INNISFAIL -- He's the best curler that nobody knows.
"If you're rating shot-makers in the country, he's definitely up in the top 10," said Dave Nedohin of the unknown curling star.
Nedohin you've heard of. He's the last-rock thrower for Randy Ferbey's three-time Brier champions - arguably the No. 1 shot-maker in the world.
Blake MacDonald is the Dave Nedohin of the rink the curlers themselves made the No. 2 seed here.
MacDonald shot the lights out here last night to defeat Calgary's John Morris 10-4 to go 4-0, clinching first place in Group 'B' in the Alberta Kia Cup.
MacDonald's rink, skipped by Jamie King, advances to Saturday's match against the first place team in Group 'A' - two wins away from representing Alberta in the Edmonton 2005 Brier. He'll play the winner of this morning's showdown of other unbeaten Edmonton rinks, Ferbey and Mark Johnson, in the so-called 1-1 game.
MacDonald and rink have been knocking on the door for years. Two years ago the rink lost to Ferbey in the provincial final.
"They're a team which relies heavily on the last rock thrower and he's capable of taking care of this," says Nedohin.
"If they can get out of this, I'd put them in the playoffs at the Brier in Edmonton and see what happens."
MacDonald was a 22-year-old playing on the front end of Ken Hunka's rink the last time the Brier was in Edmonton.
He'd be a pretty good story if he got back again. Maybe not as good a story as the Ferbey Four, mind you. They could become the first rink in Alberta curling history to win the province five times (Ron Northcott having won four straight in the '60s), and get to the hometown Brier where they could go for Ernie Richardson's record of four Brier titles in five years.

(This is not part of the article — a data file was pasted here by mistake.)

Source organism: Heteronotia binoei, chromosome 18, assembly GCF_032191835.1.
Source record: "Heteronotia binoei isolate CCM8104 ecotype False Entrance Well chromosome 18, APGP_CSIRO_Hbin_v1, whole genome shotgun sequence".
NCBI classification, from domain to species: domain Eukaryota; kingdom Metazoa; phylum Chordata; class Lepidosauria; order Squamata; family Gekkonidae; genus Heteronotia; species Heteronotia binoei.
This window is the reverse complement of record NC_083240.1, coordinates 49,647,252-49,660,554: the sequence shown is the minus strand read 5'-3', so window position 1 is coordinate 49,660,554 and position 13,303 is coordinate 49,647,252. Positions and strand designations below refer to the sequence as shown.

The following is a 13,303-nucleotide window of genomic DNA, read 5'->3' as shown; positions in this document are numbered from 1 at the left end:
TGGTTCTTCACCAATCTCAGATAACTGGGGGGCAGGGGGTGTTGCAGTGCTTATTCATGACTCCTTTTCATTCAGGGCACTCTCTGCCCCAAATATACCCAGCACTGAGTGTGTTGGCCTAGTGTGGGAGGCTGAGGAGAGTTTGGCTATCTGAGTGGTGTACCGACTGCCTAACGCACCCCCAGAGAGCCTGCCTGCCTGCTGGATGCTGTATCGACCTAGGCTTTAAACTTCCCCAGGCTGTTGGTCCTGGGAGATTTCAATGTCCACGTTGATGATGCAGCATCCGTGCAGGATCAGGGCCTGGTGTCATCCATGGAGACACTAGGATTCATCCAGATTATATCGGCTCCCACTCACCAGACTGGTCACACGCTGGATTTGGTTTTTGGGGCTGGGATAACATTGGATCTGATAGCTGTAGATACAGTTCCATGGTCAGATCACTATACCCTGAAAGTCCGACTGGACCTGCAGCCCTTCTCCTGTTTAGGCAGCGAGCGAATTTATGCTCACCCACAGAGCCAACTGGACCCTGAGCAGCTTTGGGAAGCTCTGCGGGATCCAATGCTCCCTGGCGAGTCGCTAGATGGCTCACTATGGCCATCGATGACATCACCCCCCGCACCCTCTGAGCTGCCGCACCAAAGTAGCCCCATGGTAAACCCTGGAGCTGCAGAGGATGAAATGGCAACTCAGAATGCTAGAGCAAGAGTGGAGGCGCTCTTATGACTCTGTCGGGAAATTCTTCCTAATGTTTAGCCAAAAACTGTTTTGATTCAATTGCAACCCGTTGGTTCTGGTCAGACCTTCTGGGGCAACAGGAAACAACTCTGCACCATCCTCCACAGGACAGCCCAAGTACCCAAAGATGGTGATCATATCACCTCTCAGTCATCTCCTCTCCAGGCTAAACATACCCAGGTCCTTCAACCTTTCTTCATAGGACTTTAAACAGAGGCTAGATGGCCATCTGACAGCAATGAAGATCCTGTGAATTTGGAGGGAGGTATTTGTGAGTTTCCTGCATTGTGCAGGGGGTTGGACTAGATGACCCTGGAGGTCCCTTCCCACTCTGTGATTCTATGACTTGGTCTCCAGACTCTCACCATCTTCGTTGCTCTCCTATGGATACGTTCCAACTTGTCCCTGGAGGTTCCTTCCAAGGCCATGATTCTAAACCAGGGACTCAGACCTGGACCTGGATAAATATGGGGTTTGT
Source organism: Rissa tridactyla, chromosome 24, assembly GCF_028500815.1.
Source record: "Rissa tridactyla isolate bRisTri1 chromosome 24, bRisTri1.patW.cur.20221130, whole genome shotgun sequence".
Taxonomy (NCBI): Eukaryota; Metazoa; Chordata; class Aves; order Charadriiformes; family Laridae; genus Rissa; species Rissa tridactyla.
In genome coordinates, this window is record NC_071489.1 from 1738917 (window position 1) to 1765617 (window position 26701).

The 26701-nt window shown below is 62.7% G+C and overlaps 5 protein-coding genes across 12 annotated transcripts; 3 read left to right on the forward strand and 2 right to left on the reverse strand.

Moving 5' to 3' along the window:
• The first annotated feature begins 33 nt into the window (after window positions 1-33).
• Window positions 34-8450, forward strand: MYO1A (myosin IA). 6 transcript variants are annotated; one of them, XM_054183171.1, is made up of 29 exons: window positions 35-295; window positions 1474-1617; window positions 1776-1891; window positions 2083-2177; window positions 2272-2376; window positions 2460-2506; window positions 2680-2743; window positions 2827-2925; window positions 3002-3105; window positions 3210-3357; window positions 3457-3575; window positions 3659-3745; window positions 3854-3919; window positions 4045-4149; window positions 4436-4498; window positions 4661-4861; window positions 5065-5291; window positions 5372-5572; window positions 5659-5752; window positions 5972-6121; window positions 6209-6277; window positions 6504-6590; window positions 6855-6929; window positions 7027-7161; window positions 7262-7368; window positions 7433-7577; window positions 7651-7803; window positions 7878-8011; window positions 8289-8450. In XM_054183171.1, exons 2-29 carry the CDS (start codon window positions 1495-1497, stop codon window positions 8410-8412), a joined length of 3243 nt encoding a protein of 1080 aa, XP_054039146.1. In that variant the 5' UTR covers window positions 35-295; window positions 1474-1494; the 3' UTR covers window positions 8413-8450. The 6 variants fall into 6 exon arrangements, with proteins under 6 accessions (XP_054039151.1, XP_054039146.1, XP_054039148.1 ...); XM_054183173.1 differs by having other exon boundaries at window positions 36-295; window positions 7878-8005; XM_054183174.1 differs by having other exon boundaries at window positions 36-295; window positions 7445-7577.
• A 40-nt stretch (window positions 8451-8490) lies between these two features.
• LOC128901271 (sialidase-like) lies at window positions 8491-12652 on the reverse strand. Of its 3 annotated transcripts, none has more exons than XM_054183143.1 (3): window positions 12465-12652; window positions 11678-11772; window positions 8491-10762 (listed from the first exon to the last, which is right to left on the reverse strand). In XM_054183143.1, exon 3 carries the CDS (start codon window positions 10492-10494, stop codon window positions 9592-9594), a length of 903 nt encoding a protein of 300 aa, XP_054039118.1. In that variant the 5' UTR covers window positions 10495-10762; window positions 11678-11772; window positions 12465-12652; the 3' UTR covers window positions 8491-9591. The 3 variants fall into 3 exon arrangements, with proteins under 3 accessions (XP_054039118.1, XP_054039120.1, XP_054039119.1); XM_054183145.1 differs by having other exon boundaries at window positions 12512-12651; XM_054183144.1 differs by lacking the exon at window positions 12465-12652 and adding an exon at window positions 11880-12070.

"The thing about curling is that only the Brier makes household names," says Nedohin. "A Brier would give him a chance to show off. He'll get a chance over the next five years."
Nedohin says he doesn't have any sympathy for the unknown curling star.
"He was 22 when he went to a Brier. I was 27 and I'd never been to a national championship in anything," he said.
"He's roughly in the same place right now that we were five years ago when we got this going," he said.
Ferbey said the same thing.
"He's pretty solid. That rink is pretty close to a breakthrough here. They remind me of ourselves five or six years ago."
MacDonald says they're close.
"A couple of breaks here and there ... We've played everybody here and beat everybody here. We're something like 9-3 against Kevin Martin over the years. Our record is about the opposite against Ferbey."
MacDonald says he holds very little resentment about Ferbey winning four straight provincial titles, or Martin winning six titles in the decade before.
"Having the Ferbey and Martin rinks in Edmonton has helped our game a lot, too. I think our game has gone up another level because of them. I don't think the people in Edmonton realize how good the curlers in our city really are. We have the best curlers in the world."
Ferbey and Martin have worked for everything they've got out of the game, he says.
"Those two teams put a lot more into it than most teams. Like them, we practise every day, but they've made sacrifices with work that we haven't made. They play in about 18 events a year. We made it to nine this year, which is more than usual and more than we wanted to play, really."
They poured themselves into it this year to try to win a berth in the Olympic trials in Halifax in October. They missed. They have one chance left and that's to win the Brier - or finish behind a rink or rinks already qualified for the Olympic trials.
But just getting back to the Brier would make it all worthwhile for MacDonald, who struggled with the 5-6 Hunka rink.
"I was like a deer in headlights. I got too wrapped up in the event. I'd like to have it to do all over again."